“Varying wind strengths throughout the afternoon have kept our small crew very busy indeed. We are down two crew members due to injury, which effectively leaves a total of eight people between two watches when you remove the day’s mothers from the equation. As a result of this, all but the simplest of operations require both watches. There are some very sleepy heads aboard the big red bus today but we are determined not to let our second place slip this close to the end. Timmy Tough pills all round chaps!”
And maybe a tin or two of spinach. MORE STORY
VOLVO OCEAN RACE – Overnight, leaders Groupama sailing team gybed away from the south easterly track that they and second placed PUMA Ocean Racing powered by BERG had been sailing for several days.
Groupama Media Crew Member (MCM) Yann Riou said the gybe had taken almost two hours of hard work as the sailors first prepared the boat above and below deck with the actual maneuver requiring the entire crew on deck.
“The gybe itself was a little stressful at night especially since it’s a week we spent on that tack,” Riou wrote in his latest report from the boat. “We immediately did a visual check rigging after the gybe. Then came the optimisation of the stack, below and above deck.”
By 0400 UTC today PUMA were yet to respond continuing south east, 48 nautical miles off the lead.
In third, Team Telefónica who yesterday confirmed plans to stop for repairs in Argentina also gybed to head north east shortly before reaching the eastern edge of the ice exclusion zone.
Telefónica MCM Diego Fructuoso said that although the boat and crew were holding up well the team had nevertheless decided to pitstop for repairs to protect their chances of a leg 5 podium result.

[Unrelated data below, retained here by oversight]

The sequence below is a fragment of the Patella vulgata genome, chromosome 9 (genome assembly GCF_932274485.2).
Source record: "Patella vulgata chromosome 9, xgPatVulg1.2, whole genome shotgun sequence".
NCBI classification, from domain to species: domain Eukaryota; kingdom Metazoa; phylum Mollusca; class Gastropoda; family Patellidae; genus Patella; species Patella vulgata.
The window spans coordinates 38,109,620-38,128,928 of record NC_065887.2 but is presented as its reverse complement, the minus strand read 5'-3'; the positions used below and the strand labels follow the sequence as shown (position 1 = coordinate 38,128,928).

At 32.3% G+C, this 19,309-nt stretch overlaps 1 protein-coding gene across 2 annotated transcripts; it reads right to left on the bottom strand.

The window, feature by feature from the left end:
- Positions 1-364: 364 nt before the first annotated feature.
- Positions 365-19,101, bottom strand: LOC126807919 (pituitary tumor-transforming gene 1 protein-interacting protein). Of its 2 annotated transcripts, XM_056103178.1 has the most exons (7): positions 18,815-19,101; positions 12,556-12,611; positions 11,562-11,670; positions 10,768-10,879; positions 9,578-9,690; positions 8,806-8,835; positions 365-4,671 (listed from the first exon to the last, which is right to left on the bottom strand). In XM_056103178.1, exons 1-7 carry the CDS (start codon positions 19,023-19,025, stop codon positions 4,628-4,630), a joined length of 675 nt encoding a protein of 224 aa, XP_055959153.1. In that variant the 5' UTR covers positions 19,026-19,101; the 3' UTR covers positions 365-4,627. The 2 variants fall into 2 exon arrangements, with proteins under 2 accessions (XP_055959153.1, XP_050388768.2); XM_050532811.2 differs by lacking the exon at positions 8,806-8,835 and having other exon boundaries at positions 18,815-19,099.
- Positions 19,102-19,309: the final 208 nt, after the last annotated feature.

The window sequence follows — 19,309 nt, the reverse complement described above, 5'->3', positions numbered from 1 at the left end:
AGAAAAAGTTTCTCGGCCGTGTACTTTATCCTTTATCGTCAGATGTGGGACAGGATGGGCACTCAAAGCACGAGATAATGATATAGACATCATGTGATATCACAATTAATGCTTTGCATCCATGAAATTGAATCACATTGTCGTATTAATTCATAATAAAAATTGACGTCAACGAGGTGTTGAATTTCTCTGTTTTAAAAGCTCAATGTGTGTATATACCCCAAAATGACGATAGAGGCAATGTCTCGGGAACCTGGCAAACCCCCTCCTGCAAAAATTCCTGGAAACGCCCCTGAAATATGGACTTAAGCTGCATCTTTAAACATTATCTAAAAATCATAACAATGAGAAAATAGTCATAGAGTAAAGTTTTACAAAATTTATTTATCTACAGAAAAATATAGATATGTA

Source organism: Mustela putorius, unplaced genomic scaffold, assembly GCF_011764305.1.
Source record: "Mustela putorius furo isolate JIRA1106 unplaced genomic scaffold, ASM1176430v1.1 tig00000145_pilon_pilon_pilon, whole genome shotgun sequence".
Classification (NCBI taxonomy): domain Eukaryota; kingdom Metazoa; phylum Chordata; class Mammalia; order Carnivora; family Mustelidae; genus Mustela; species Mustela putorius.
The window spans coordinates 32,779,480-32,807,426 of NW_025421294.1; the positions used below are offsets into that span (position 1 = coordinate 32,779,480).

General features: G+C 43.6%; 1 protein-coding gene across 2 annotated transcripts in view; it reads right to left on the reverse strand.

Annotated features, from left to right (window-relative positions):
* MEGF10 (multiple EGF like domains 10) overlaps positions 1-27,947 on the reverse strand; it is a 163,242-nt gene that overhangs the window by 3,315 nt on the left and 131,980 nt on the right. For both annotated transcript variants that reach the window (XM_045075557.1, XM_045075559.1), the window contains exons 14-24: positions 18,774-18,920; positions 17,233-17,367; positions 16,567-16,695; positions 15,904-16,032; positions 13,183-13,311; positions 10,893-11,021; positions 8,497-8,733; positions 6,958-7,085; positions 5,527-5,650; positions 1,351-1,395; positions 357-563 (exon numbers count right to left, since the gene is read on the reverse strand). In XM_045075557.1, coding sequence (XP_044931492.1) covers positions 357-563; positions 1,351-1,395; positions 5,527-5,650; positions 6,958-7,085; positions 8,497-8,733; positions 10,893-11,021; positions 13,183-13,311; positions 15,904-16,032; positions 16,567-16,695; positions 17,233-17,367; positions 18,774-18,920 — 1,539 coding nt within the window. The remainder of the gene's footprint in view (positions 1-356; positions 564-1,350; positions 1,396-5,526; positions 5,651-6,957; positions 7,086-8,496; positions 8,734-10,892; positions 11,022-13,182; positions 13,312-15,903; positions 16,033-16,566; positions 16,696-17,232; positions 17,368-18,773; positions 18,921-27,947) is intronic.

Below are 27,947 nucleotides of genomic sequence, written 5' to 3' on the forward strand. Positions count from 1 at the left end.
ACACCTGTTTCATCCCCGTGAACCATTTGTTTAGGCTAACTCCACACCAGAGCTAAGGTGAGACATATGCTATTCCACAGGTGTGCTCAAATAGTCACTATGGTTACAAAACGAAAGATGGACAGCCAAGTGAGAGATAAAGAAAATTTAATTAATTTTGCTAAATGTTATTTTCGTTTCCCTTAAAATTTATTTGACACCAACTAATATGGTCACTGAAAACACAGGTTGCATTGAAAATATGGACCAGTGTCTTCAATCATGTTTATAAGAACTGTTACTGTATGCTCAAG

“Right now the first two have slipped away a bit and we have to start looking behind us, namely at Abu Dhabi who are at a considerable distance but starting to close,” Fructuoso wrote.
“We are sailing as fast as we can without damaging anything and it’s very cold. We have about four days to reach our first destination and we hope that conditions are not particularly hard on the way.
“We have to defend the podium on this stage and our lead in the standings that we have worked so hard for. We are 1,400 miles to the stop and then about 1,800 to Itajaí. Let us hope that everything goes well.¨
At 0400 UTC CAMPER with Emirates Team New Zealand — heading for a repair stop in Chile — remained fourth on the leaderboard as fifth placed Abu Dhabi Ocean Racing continued to make rapid progress to the south east having passed the central ice exclusion zone waypoint overnight.
At 0400 UTC Abu Dhabi were 1400 nm off the lead and averaging 22 knots.
A WORD FROM OUR SPONSOR – Sailing Spoken Here would like to present Joseph Morris, senior captain of Yale University’s co-ed sailing team, interviewing Gary Jobson about college sailing. Gary talks about what has changed in college sailing over the years and who Gary thinks are some of the memorable college sailors that stand out to him. MORE HERE